"More accurate animal models mean we'll spend less money on and use fewer animals for finding cures," Bertone said. "Billions of dollars are invested in developing drugs that work really well in mice but fail in larger animal models and humans."

The new equine chip includes genes that regulate cell death, the cell cycle, cell signaling and development. The cost of the chip is around $350 to $450.

This work was supported in part by Affymetrix, Inc., the manufacturer of a variety of gene chips.


Story Source:

The above story is based on materials provided by Ohio State University. Note: Materials may be edited for content and length.


Cite This Page:

Ohio State University. "Ohio State Creates First Gene Chip For Horse." ScienceDaily. ScienceDaily, 17 December 2003. <www.sciencedaily.com/releases/2003/12/031216075043.htm>.
Ohio State University. (2003, December 17). Ohio State Creates First Gene Chip For Horse. ScienceDaily. Retrieved September 1, 2014 from www.sciencedaily.com/releases/2003/12/031216075043.htm
Ohio State University. "Ohio State Creates First Gene Chip For Horse." ScienceDaily. www.sciencedaily.com/releases/2003/12/031216075043.htm (accessed September 1, 2014).

Share This




More Plants & Animals News

Monday, September 1, 2014

Featured Research

from universities, journals, and other organizations


Featured Videos

from AP, Reuters, AFP, and other news services

We've Got Mites Living In Our Faces And So Do You

We've Got Mites Living In Our Faces And So Do You

Newsy (Aug. 30, 2014) A new study suggests 100 percent of adult humans (those over 18 years of age) have Demodex mites living in their faces. Video provided by Newsy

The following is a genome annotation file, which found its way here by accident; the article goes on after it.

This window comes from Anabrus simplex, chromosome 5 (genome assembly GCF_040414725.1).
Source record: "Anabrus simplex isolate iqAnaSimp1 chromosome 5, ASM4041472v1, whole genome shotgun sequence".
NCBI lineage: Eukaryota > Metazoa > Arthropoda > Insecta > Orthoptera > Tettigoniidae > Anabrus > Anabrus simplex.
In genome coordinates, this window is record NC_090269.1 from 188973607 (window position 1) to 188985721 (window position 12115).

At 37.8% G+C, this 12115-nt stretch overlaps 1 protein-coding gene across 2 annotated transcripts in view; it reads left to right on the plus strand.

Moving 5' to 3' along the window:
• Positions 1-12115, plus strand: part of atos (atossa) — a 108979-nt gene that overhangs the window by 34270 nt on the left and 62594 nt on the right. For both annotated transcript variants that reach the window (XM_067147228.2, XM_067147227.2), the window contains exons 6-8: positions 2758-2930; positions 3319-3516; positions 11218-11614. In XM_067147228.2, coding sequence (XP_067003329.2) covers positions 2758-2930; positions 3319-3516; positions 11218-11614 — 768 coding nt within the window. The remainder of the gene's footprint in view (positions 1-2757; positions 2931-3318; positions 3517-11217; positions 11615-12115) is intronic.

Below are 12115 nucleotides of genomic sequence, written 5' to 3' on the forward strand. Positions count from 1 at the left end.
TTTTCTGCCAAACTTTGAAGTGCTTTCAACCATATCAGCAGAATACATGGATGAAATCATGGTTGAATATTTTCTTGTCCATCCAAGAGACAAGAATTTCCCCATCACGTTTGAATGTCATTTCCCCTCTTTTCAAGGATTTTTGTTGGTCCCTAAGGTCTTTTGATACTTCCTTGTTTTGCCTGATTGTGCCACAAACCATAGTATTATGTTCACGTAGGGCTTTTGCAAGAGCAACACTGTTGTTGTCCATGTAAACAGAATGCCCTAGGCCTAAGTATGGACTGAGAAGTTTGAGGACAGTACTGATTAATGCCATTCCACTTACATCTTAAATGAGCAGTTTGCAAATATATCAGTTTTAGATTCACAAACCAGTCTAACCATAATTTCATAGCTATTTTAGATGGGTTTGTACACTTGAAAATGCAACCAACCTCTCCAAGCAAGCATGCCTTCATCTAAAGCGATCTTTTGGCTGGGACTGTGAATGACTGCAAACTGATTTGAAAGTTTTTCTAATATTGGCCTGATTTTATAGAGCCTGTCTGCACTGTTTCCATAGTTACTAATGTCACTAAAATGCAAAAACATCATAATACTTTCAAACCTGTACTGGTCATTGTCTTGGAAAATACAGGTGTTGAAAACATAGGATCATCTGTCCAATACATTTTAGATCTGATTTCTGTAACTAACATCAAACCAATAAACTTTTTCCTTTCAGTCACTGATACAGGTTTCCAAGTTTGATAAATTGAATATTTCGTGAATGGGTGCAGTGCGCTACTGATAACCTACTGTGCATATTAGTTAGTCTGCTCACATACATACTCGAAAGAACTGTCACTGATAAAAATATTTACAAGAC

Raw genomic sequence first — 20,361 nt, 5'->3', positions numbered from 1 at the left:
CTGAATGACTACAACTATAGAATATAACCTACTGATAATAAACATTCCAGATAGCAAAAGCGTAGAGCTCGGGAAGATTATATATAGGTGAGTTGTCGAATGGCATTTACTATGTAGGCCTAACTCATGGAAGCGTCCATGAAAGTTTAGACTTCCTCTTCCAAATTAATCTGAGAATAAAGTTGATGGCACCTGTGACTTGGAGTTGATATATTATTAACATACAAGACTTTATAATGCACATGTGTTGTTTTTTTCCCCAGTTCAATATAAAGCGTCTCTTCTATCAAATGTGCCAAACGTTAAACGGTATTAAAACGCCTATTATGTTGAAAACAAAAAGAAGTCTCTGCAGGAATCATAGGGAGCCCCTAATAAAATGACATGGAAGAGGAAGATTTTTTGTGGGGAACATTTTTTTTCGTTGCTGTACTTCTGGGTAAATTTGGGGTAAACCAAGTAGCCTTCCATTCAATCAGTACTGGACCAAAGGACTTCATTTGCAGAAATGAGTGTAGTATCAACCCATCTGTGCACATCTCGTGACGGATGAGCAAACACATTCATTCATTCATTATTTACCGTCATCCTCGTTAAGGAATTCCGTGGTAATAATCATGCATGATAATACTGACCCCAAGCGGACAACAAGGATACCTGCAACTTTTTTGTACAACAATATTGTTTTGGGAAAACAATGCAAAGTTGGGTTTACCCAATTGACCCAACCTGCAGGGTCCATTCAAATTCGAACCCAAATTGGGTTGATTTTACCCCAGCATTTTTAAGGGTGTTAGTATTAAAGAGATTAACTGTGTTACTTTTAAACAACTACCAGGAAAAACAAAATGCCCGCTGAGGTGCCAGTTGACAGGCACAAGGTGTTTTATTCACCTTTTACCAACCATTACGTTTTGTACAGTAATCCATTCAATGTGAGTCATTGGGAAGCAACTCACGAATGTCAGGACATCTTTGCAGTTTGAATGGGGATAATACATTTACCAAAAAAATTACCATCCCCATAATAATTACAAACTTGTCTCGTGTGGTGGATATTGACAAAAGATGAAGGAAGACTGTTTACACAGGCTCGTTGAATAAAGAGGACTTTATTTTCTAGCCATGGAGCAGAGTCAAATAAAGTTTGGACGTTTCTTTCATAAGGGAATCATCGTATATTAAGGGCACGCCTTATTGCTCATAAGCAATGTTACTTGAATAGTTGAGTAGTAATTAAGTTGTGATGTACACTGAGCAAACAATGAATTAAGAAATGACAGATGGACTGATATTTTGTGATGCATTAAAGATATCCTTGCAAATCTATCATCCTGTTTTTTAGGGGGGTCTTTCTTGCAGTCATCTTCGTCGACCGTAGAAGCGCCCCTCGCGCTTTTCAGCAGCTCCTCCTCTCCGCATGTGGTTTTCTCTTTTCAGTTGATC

Powered by NewsLook.com
Washington Wildlife Center Goes Nuts Over Baby Squirrels

Washington Wildlife Center Goes Nuts Over Baby Squirrels

Reuters - US Online Video (Aug. 30, 2014) An animal rescue in Washington state receives an influx of orphaned squirrels, keeping workers busy as they nurse them back to health. Rough Cut (no reporter narration). Video provided by Reuters
Powered by NewsLook.com
Experimental Ebola Drug ZMapp Cures Lab Monkeys Of Disease

Experimental Ebola Drug ZMapp Cures Lab Monkeys Of Disease

Newsy (Aug. 29, 2014) In a new study, a promising experimental treatment for Ebola managed to cure a group of infected macaque monkeys. Video provided by Newsy
Powered by NewsLook.com
Killer Amoeba Found in Louisiana Water System

Killer Amoeba Found in Louisiana Water System

AP (Aug. 28, 2014) State health officials say testing has confirmed the presence of a killer amoeba in a water system serving three St. John the Baptist Parish towns. (Aug. 28) Video provided by AP
Powered by NewsLook.com

Search ScienceDaily

Number of stories in archives: 140,361

Find with keyword(s):
Enter a keyword or phrase to search ScienceDaily for related topics and research stories.

Save/Print:
Share:

Breaking News:
from the past week

In Other News

... from NewsDaily.com

Science News

Health News

Environment News

Technology News



Save/Print:
Share:

Free Subscriptions


Get the latest science news with ScienceDaily's free email newsletters, updated daily and weekly. Or view hourly updated newsfeeds in your RSS reader:

Get Social & Mobile


Keep up to date with the latest news from ScienceDaily via social networks and mobile apps:

Have Feedback?


Tell us what you think of ScienceDaily -- we welcome both positive and negative comments. Have any problems using the site? Questions?
Mobile: iPhone Android Web
Follow: Facebook Twitter Google+
Subscribe: RSS Feeds Email Newsletters
Latest Headlines Health & Medicine Mind & Brain Space & Time Matter & Energy Computers & Math Plants & Animals Earth & Climate Fossils & Ruins